By JARROD RICHEY
The year was 1824 when then 15-year-old Felix Mendelssohn was given by his grandmother a copy of the score of Johann Sebastian Bach’s St. Matthew Passion. Little did he know that five years later that same gift would introduce a more lasting global gift—the music of Sebastian Bach.
Bach’s music had been mostly dormant for almost 80 years before Mendelssohn’s 1829 centennial revival of it would open eyes and ears to the name of Bach. Far beyond the musical richness of Bach’s music and even Mendelssohn’s music lies a greater trait that calls to us moderns who seek to stand on the shoulders of our brothers in the faith. Bach and Mendelssohn’s lives and works provide a relevant reminder and clarion call to why we seek to train from an awareness of what has come before us.
Bach’s Thankfulness in Imitation
Johann Sebastian Bach was not a household name when he died despite the fact that his family name was to music much like the name Rockefeller is to oil and Kennedy is to politics in America today. At least 10 generations of Bach’s were musicians in the territories we refer to today as Germany. The chief reason that Bach came to be a household name mirrors the reason we study the Western classics in this thing known as Classical Christian Education. That trait simply put is called thankfulness. Thankfulness builds on the understanding of what has come before, using that to move further up and in, never despising its foundation.
For example, “Now Thank We All Our God with heart and hands and voices . . .” is the opening line to that famous church hymn Nun Danket Alle Gott text by Martin Rinkart that was set to music by Johann Crüger in 1647. The story of this hymn and ones like it highlight an important facet of classical education that is not immediately apparent—thankfulness for what has come before. For many years, I’ve sung this hymn in churches and in gatherings of friends and relatives. This hymn’s call to thankfulness at face value seems simple enough. But a closer examination of it spotlights an important aspect of church music that has been forgotten by modern Christians. This hymn (like many others in the canon of church music since the Reformation) has been redeveloped and glorified into new forms ushering it to new generations of believers. Numerous composers like Bach and even Mendelssohn gave the hymn new settings, dynamics and instrumentation when such composers most certainly could have simply written altogether new music. Arguably, had Mendelssohn and Bach not glorified the hymn, it would not have experienced its widespread use in the church today.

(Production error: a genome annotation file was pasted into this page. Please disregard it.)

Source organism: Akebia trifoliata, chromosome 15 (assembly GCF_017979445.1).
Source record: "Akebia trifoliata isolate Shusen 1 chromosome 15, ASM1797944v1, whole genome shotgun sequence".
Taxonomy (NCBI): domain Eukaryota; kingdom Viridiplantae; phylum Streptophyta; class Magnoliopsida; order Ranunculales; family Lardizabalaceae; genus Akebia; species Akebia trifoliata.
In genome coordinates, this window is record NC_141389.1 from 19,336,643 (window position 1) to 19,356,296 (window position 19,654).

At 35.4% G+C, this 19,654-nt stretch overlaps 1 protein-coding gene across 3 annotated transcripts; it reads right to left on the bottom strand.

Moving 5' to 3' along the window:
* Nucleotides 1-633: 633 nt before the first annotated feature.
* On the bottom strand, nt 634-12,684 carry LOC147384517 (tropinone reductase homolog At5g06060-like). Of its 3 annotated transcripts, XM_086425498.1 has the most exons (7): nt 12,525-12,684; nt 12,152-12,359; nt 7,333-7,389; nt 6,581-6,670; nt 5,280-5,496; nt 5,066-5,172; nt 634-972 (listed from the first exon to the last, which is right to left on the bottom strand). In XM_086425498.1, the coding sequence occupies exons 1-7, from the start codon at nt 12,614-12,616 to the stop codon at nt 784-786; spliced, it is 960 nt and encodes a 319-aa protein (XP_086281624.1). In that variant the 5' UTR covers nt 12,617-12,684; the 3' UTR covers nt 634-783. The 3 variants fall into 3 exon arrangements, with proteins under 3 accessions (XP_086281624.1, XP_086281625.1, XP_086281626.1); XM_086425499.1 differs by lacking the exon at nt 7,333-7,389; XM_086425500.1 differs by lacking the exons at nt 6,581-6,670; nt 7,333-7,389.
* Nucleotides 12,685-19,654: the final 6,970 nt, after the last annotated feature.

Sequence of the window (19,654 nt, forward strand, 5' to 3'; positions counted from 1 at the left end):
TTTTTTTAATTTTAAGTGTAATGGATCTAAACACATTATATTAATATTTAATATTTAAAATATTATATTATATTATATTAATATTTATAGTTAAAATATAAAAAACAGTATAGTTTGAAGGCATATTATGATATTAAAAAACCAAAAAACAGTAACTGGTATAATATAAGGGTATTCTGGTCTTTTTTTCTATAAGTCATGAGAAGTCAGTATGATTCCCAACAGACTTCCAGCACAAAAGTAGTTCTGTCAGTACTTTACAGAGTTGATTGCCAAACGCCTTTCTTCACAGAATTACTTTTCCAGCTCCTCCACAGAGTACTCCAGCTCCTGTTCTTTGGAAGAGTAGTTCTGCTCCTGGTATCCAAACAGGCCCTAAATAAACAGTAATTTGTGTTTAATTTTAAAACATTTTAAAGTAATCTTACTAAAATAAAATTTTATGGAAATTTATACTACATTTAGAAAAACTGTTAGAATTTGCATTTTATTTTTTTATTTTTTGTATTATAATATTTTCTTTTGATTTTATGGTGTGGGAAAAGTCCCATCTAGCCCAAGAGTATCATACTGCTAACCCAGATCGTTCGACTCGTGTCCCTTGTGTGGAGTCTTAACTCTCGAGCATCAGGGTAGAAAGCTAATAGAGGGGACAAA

Why would this be common practice then and not now, and why does that even matter? The short answer is individualism. For in the twilight of Bach’s life, there was a shift in thought that became the movement we know as The Enlightenment. This movement’s legacy in music and in art in general has been a steady move from what musicologist Jeremy Begbie and others have described as a ‘cosmocentric’ view to an ‘anthropocentric’ view. In simpler terms, music went from being seen, heard, understood, and composed in context of a universal harmony (or cosmic centered symphony) to being relegated to the space between the ears of the individual that hears it, a man-centered view. Music’s value is now defined by the individual that hears it, making it snobbery to suggest any greater connection to others and creation. Today, this relativism is as prominent in the areas of aesthetics and beauty as it has been in truth and goodness over past decades. Christians have come to realize the importance of God’s truth and goodness in creation. We have not been as productive in understanding the importance of rooting out relativism when it comes to how we see and understand beauty. Not only do we not see the importance of having the God of the Bible be Lord over beauty and aesthetics, but we don’t even want to speak as if beauty in music and in art are anything more than personal preference. Anyone seeking to speak as if the God that made the universe is Lord over every music note and rhythm is seen as misguided. Individual preferences and tastes rule the day.